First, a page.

June 12, 2007

Contact: Rebekah Orr, 503-986-1904


Democrats Lead House to Approve Record Reinvestment in Oregon's K-12 Public Schools

Budgets totaling $6.245 billion for 2007-09 sail through on bipartisan vote

SALEM—House Democrats delivered on a promised significant reinvestment in K-12 education with the approval today of a combined $6.245 billion budget for 2007-09. Three budgets—the State School Fund, the School Improvement Fund and the Department of Education budget were approved today with unanimous, bipartisan support.

"Sixteen years of Republican control in the House wreaked havoc on K-12 schools in Oregon," said House Majority Leader Dave Hunt (D-Clackamas County). "Today, Democrats have begun to reverse decades of disinvestment and finally put kids first in Oregon."

Democrats say the budget approvals represent a turnaround for education in Oregon with immediate effects felt throughout the state.

State Representative David Edwards (D-Hillsboro), whose district holds some of the highest-growth areas in the state told fellow lawmakers, "This reinvestment means my school district can add fifty-two new teaching positions, provide more academic support services and increase funding to three sports programs. These and other, similar improvements in districts around the state will make a material and transformative difference in the lives of hundreds of thousands of students."

Democrats say that in addition to the dollar amount, the approval of the three main education budgets today is the earliest passed by the Oregon Legislature in a decade. During the 2005 Legislative session, for example, the budget was not approved until the last day of session—August 5. This early passage allows school districts to immediately begin planning for the increased funding and implementing related changes in the upcoming school year.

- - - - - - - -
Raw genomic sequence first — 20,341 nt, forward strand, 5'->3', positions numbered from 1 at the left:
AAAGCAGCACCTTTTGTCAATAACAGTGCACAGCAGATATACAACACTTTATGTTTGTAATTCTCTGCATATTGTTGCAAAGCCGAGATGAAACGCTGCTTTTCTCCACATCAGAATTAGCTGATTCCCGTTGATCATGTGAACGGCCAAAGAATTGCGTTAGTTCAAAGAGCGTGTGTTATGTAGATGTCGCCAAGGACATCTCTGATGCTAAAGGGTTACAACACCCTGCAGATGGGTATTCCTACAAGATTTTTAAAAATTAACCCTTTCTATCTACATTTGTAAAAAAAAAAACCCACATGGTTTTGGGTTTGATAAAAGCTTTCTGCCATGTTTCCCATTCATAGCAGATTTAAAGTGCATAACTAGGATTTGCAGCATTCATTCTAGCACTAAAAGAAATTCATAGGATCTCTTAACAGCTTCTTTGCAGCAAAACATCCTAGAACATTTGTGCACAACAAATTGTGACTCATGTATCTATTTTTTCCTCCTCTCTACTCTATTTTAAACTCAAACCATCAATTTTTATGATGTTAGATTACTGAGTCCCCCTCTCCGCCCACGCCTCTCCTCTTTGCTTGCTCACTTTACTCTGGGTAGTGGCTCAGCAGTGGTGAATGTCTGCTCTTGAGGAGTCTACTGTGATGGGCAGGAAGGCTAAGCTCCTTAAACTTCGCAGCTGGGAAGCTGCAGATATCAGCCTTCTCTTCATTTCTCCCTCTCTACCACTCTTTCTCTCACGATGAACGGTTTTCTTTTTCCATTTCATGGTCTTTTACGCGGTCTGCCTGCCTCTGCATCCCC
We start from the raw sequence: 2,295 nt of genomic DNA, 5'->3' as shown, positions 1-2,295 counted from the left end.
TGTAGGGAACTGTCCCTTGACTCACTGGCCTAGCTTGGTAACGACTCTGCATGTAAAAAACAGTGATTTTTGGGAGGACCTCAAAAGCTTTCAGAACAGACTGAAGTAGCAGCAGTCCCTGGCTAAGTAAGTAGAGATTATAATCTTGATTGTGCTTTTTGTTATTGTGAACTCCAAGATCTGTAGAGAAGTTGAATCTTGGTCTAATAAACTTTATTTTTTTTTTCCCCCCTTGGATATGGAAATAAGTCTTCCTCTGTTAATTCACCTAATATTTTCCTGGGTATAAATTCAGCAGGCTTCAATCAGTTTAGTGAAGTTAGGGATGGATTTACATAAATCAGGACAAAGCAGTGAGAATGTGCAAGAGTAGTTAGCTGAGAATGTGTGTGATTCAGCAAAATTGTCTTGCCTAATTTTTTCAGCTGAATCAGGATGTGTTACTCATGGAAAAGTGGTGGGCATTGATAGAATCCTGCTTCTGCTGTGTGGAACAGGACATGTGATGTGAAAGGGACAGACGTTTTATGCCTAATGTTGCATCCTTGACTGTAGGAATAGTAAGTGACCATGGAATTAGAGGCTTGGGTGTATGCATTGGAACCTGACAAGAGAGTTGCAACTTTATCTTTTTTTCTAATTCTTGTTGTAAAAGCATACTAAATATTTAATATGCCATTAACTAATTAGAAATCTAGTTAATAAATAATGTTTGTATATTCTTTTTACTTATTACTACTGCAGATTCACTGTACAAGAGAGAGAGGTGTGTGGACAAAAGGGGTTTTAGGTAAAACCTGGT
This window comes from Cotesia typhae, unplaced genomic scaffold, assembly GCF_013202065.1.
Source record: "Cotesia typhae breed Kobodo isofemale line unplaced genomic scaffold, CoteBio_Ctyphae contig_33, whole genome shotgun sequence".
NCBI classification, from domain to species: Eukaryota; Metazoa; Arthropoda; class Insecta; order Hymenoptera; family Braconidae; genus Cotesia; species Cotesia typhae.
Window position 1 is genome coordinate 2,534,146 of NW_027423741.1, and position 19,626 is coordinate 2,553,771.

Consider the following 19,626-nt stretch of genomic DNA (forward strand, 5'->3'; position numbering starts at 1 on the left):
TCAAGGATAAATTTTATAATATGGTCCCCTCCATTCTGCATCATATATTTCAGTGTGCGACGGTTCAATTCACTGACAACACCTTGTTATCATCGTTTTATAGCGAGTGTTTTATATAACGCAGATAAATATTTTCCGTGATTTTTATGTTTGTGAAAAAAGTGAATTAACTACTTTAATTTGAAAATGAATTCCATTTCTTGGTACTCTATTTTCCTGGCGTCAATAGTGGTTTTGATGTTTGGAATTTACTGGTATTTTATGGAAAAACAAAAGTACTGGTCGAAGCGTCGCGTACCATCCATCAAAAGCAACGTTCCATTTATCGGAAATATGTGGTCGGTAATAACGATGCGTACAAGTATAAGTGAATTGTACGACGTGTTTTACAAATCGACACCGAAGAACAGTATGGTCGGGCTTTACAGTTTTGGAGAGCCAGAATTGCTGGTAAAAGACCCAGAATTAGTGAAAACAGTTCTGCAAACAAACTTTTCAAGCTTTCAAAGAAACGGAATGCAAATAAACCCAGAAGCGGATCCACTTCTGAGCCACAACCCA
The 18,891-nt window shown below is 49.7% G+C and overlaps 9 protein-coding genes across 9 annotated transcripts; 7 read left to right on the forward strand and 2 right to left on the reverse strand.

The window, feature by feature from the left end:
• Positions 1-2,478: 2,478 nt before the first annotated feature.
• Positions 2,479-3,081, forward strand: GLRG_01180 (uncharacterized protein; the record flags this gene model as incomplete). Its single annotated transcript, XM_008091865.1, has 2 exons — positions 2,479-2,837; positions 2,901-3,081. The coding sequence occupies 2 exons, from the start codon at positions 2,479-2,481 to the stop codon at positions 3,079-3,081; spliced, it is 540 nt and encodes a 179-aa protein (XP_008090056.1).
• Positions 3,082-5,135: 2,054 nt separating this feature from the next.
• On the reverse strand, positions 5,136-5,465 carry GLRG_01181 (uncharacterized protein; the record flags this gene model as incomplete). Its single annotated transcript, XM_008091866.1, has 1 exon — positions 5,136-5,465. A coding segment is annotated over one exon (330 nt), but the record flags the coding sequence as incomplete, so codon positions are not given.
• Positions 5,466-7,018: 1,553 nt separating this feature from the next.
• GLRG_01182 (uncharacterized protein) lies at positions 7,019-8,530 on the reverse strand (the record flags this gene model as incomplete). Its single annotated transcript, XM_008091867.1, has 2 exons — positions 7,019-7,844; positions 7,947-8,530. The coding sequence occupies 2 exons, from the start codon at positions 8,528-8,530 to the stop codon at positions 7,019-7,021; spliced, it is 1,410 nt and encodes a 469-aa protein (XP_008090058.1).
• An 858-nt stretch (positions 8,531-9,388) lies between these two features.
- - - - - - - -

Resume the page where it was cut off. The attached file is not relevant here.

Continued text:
"For years as a school board member, we lived with the uncertainty of late K-12 budgets that forced enormous increases in class size and the closure of four public schools in Corvallis alone," said State Representative Sara Gelser (D-Corvallis). "This is the best and earliest budget this state has seen in decades.  In approving this budget, we are promising our students lower classes, a full school year, and the promise of an education that will prepare them for success in the 21st century."

Two of the budgets approved today—The Department of Education Budget and the School Improvement Fund—contain specific programs and provisions aimed at increasing student achievement.

The Department of Education Budget includes $39 million to fund Oregon's pre-kindergarten Head Start Program--$10 million above the Governor's Recommended Budget. At previous funding levels, just over half of eligible kids could participate in the program. Today's approved budget allows the state to enroll 75 percent of eligible Oregon children.

"As a school principal I've seen too many kids come to school unprepared for academic success," said State Representative Betty Komp (D-Woodburn). "Too often, these kids—already at a disadvantage—fall even further behind. Head Start has a proven track record of preparing kids for a lifetime of success and ensuring that these kids come to school prepared to learn, thrive academically and socially."

Democrats say the $260 million contained in the School Improvement Fund is specifically dedicated to improving student achievement.

"Today's vote allows school districts flexibility to spend money on the established best-practices that are most critical for their student population—whether that is decreasing class sizes, implementing all-day kindergarten or increasing vocational training for high school students," said State Representative Arnie Roblan (D-Coos Bay).  "At the same time, by limiting the ways the money can be spent and requiring districts to report on the outcomes of those expenditures, the fund guarantees clear accountability to tax payers."

Building a world-class public education system—including adequate school funding-- is a core part of House Democrats' Roadmap for Oregon's future. The bills now move to the Senate for final approval.



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